LF: I tend to prefer indie-horror films to the big budget studio releases, mostly because the indie film makers are able to take risks they normally wouldn't be allowed to take. I also think that the true test of a great director is what they can achieve on a limited budget, and you seem to have achieved that. Do you feel budget restrictions forced you to be more creative, and do you think that yielded better results?
ZD: Certainly, but I will say that I am very fortunate to have had the budget that I was given, regardless of how big/small it was. And I don't take that granted.
I think I managed to get almost 75 % of the tricky shots the way I had originally conceived them (with stunts or special fx make-up) -- the other 25 % was us having to be creative on set and work out solutions to do it on the cheap -- and yet still have it took cool. I actually realized that in a found footage movie (especially this one) there are sometimes more options at our disposal to hide cuts i.e., through digital disturbance, internet lag, glitching, etc.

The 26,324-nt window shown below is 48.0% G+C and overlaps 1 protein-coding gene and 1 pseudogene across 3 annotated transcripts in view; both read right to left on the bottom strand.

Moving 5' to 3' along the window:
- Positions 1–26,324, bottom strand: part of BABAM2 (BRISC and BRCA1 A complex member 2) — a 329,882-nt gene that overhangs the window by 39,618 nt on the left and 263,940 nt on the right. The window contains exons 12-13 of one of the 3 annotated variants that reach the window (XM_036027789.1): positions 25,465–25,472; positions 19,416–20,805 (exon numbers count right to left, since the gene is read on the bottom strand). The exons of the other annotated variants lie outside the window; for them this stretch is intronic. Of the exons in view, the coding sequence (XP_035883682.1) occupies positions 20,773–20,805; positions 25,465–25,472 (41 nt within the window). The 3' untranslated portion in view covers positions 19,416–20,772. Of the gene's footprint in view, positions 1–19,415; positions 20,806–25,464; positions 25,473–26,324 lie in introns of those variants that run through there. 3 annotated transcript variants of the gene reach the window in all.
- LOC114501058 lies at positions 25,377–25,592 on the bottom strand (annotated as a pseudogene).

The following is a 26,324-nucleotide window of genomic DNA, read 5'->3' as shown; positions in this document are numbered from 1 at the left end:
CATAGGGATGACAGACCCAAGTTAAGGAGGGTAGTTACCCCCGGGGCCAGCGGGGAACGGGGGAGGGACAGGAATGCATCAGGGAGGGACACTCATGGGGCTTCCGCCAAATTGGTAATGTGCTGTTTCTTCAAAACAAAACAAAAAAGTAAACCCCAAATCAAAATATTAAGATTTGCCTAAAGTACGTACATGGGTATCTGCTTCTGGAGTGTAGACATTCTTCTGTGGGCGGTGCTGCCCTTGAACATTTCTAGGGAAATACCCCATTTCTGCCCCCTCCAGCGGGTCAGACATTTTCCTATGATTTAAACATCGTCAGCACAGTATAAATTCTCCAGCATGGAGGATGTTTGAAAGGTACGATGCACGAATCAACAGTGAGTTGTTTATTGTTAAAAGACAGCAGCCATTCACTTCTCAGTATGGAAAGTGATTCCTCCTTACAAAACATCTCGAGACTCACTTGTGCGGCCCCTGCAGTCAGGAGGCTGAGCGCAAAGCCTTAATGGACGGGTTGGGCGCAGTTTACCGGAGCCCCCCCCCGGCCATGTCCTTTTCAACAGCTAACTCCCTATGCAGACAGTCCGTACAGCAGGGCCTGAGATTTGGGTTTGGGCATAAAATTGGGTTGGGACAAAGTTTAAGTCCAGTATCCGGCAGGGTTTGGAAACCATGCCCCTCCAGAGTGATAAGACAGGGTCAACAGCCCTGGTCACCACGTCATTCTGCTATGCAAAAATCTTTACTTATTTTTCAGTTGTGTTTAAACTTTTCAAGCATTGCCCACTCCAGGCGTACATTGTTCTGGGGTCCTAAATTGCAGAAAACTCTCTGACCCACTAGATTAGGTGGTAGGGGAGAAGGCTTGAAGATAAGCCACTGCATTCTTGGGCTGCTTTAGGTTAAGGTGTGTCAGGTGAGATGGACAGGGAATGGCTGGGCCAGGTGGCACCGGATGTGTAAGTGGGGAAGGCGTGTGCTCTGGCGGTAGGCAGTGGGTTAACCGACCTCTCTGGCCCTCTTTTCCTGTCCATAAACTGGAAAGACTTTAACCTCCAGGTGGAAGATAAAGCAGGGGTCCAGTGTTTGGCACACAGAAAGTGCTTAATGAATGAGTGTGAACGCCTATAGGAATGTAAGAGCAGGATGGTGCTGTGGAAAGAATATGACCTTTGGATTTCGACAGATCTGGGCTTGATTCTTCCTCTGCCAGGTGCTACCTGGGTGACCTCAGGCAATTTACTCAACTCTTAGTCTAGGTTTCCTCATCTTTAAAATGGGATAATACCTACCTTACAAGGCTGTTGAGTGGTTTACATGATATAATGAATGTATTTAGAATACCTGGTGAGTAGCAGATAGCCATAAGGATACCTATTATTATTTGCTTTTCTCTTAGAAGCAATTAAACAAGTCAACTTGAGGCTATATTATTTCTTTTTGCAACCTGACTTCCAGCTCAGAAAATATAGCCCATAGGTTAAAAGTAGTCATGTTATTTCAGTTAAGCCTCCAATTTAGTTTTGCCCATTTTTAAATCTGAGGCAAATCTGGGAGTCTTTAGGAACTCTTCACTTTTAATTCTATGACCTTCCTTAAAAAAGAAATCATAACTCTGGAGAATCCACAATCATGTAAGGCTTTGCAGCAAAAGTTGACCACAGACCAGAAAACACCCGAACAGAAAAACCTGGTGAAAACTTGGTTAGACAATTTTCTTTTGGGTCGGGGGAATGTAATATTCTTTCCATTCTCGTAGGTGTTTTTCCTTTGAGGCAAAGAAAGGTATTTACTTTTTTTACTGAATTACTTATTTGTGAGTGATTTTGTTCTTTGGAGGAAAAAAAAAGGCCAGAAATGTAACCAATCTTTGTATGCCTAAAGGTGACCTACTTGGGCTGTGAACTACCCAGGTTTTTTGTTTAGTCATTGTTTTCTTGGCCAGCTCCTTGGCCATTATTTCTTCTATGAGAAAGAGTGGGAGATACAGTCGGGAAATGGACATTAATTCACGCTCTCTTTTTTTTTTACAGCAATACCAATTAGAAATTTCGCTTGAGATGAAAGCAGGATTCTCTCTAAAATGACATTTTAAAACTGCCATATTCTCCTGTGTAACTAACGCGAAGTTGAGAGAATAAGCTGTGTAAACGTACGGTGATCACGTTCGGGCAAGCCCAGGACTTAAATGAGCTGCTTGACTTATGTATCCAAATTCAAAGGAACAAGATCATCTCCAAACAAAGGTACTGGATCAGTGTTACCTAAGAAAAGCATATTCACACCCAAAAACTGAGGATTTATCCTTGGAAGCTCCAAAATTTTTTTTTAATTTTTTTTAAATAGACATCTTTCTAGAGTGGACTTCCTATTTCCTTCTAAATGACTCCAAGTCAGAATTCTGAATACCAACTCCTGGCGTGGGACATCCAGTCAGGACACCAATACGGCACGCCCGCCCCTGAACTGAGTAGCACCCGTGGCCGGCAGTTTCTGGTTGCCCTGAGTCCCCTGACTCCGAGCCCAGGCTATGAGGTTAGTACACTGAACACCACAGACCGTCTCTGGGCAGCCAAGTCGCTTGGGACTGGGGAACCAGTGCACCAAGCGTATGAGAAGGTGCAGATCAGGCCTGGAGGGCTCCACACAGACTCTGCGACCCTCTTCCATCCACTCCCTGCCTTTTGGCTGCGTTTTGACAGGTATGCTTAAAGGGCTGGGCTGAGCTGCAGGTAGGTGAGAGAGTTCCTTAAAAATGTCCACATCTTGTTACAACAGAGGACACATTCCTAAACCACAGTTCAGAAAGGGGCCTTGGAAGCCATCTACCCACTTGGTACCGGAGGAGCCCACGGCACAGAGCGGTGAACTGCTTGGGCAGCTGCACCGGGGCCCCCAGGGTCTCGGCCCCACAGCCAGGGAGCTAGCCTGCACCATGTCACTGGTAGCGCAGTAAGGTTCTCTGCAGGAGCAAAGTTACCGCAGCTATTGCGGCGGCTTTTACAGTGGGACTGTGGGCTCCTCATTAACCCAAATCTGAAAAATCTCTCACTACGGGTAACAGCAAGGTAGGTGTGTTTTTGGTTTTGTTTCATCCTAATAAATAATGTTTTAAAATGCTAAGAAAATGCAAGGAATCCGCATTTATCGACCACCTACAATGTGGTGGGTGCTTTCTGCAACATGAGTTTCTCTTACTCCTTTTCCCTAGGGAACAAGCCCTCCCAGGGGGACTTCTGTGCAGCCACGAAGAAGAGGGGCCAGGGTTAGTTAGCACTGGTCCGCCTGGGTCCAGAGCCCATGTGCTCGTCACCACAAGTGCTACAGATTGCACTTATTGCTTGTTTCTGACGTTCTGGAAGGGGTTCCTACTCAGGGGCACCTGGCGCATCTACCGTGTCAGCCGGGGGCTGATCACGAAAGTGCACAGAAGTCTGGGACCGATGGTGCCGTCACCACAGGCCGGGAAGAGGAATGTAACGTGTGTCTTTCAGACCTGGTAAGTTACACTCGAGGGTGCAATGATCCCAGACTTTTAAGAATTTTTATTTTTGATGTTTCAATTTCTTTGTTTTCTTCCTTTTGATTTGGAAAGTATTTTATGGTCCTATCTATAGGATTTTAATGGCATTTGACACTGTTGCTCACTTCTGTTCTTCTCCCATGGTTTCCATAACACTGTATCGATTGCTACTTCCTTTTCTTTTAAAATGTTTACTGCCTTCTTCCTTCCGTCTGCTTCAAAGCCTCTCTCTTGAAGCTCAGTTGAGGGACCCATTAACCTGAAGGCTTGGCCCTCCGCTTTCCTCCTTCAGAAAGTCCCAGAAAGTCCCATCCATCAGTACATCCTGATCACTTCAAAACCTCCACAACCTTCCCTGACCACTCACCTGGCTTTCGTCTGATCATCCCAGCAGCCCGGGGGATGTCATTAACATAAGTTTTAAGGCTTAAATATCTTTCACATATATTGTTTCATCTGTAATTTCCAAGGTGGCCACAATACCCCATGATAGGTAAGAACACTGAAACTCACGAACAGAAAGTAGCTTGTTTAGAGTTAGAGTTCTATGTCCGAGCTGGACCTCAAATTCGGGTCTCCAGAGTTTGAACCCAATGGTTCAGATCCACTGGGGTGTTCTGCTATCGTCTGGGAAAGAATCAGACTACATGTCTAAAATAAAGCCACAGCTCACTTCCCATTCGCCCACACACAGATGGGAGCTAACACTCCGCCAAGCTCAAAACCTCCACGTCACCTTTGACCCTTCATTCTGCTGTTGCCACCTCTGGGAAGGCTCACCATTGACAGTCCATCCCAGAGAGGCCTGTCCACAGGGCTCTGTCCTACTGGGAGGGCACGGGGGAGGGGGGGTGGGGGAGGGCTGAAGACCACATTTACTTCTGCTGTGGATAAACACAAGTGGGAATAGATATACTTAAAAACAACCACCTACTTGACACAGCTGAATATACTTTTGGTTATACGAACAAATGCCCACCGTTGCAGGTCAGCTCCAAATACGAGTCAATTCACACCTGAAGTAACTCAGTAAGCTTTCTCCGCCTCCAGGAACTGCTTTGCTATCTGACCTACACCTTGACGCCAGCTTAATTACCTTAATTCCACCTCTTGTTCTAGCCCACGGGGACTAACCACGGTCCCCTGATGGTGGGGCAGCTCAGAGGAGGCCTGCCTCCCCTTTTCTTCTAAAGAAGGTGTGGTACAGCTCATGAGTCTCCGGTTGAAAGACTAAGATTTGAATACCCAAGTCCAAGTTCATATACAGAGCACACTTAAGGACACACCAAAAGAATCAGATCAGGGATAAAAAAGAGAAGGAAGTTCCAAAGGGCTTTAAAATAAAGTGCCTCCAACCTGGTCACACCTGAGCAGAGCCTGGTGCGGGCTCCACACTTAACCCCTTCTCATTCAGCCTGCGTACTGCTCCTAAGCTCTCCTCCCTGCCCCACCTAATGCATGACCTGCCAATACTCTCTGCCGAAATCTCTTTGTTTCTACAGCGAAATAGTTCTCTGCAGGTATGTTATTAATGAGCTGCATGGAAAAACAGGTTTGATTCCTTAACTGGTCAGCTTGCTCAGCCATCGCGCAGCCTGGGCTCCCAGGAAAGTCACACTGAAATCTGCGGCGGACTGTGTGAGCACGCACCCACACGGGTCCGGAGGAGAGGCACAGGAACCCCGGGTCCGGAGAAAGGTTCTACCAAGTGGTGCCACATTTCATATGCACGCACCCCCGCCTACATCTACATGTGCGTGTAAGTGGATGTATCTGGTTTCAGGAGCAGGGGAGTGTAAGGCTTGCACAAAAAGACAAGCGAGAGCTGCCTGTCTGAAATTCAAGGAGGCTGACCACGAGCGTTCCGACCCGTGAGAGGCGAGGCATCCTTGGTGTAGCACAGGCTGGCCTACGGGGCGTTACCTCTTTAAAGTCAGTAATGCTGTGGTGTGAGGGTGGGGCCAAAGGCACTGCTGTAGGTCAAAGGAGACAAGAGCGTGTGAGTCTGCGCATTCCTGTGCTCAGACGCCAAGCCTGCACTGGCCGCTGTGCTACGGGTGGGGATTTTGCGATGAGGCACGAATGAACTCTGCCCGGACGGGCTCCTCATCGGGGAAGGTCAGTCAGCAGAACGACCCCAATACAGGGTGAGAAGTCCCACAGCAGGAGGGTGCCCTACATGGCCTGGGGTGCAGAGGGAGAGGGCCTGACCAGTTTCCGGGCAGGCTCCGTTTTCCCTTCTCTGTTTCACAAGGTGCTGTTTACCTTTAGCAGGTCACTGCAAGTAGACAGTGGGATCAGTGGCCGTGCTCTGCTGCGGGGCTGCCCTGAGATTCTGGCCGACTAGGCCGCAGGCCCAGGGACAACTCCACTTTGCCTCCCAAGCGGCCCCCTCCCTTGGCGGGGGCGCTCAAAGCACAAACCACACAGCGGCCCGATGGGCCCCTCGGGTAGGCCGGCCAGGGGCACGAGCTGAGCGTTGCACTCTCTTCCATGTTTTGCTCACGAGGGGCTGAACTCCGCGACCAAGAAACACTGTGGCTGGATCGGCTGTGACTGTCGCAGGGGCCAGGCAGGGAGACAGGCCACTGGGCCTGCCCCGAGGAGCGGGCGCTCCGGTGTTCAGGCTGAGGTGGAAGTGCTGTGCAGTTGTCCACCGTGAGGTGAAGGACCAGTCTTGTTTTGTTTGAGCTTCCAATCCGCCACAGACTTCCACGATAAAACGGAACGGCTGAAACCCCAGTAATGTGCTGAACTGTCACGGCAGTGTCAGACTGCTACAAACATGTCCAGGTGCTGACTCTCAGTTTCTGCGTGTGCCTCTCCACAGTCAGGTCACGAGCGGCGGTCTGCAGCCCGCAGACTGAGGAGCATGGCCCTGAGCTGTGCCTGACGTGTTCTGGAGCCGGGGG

But that being said, because this movie was shot from one angle, we didn't have the option of traditional cutaways or cutting to reverse angles. This limitation put an extreme emphasis on our gore and stunts looking particularly good on camera. This was stressful, and we had to do a lot of long single takes over and over until we were blue in the face. The scene where the cop gets his head smashed with a sledgehammer was a nightmare to pull off because we essentially had to swap out the actor with an entire fake head and torso without making it look like we had an edit. I think the final result is pretty seamless, but it was a headache to execute.
LF: The effects in the films were spectacular when it came to the gore. I always prefer practical effects to CGI, and I get the sense that your decision to use practical effects was an aesthetic choice as opposed to a budgetary one. Is that correct?